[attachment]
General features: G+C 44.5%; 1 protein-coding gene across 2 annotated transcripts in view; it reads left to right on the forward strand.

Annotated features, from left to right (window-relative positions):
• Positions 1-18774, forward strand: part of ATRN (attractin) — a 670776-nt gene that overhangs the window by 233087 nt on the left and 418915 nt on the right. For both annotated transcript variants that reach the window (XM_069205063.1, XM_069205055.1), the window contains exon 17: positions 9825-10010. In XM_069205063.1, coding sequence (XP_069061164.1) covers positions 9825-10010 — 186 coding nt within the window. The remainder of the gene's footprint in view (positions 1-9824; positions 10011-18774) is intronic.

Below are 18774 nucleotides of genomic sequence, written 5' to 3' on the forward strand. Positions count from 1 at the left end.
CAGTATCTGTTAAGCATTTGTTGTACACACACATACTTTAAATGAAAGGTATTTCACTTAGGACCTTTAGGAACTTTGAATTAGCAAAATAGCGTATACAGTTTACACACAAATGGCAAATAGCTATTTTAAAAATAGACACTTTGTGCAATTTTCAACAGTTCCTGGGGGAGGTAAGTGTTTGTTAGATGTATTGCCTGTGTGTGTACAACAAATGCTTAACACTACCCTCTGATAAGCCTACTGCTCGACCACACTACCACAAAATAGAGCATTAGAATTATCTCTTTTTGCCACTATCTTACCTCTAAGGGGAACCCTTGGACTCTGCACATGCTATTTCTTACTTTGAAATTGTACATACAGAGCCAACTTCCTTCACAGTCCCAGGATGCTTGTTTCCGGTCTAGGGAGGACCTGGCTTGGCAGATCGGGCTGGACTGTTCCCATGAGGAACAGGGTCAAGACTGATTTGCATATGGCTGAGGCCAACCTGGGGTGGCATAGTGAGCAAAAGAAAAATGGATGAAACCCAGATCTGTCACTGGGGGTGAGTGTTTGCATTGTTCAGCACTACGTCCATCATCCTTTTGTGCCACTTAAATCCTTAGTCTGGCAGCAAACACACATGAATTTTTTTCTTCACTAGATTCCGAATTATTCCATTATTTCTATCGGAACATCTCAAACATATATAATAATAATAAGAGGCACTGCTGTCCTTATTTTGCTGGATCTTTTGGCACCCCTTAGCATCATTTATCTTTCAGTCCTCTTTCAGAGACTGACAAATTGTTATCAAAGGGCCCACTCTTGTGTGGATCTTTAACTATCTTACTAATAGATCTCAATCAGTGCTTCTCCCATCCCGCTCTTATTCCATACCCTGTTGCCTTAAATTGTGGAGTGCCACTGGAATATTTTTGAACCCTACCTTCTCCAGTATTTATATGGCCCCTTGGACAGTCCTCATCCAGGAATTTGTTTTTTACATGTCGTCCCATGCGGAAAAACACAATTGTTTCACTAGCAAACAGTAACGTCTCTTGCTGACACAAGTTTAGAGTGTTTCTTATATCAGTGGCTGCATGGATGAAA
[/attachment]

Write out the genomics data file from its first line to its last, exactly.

General features: G+C 44.5%; 1 protein-coding gene across 2 annotated transcripts in view; it reads left to right on the forward strand.

Annotated features, from left to right (window-relative positions):
• Positions 1-18774, forward strand: part of ATRN (attractin) — a 670776-nt gene that overhangs the window by 233087 nt on the left and 418915 nt on the right. For both annotated transcript variants that reach the window (XM_069205063.1, XM_069205055.1), the window contains exon 17: positions 9825-10010. In XM_069205063.1, coding sequence (XP_069061164.1) covers positions 9825-10010 — 186 coding nt within the window. The remainder of the gene's footprint in view (positions 1-9824; positions 10011-18774) is intronic.

Below are 18774 nucleotides of genomic sequence, written 5' to 3' on the forward strand. Positions count from 1 at the left end.
CAGTATCTGTTAAGCATTTGTTGTACACACACATACTTTAAATGAAAGGTATTTCACTTAGGACCTTTAGGAACTTTGAATTAGCAAAATAGCGTATACAGTTTACACACAAATGGCAAATAGCTATTTTAAAAATAGACACTTTGTGCAATTTTCAACAGTTCCTGGGGGAGGTAAGTGTTTGTTAGATGTATTGCCTGTGTGTGTACAACAAATGCTTAACACTACCCTCTGATAAGCCTACTGCTCGACCACACTACCACAAAATAGAGCATTAGAATTATCTCTTTTTGCCACTATCTTACCTCTAAGGGGAACCCTTGGACTCTGCACATGCTATTTCTTACTTTGAAATTGTACATACAGAGCCAACTTCCTTCACAGTCCCAGGATGCTTGTTTCCGGTCTAGGGAGGACCTGGCTTGGCAGATCGGGCTGGACTGTTCCCATGAGGAACAGGGTCAAGACTGATTTGCATATGGCTGAGGCCAACCTGGGGTGGCATAGTGAGCAAAAGAAAAATGGATGAAACCCAGATCTGTCACTGGGGGTGAGTGTTTGCATTGTTCAGCACTACGTCCATCATCCTTTTGTGCCACTTAAATCCTTAGTCTGGCAGCAAACACACATGAATTTTTTTCTTCACTAGATTCCGAATTATTCCATTATTTCTATCGGAACATCTCAAACATATATAATAATAATAAGAGGCACTGCTGTCCTTATTTTGCTGGATCTTTTGGCACCCCTTAGCATCATTTATCTTTCAGTCCTCTTTCAGAGACTGACAAATTGTTATCAAAGGGCCCACTCTTGTGTGGATCTTTAACTATCTTACTAATAGATCTCAATCAGTGCTTCTCCCATCCCGCTCTTATTCCATACCCTGTTGCCTTAAATTGTGGAGTGCCACTGGAATATTTTTGAACCCTACCTTCTCCAGTATTTATATGGCCCCTTGGACAGTCCTCATCCAGGAATTTGTTTTTTACATGTCGTCCCATGCGGAAAAACACAATTGTTTCACTAGCAAACAGTAACGTCTCTTGCTGACACAAGTTTAGAGTGTTTCTTATATCAGTGGCTGCATGGATGAAA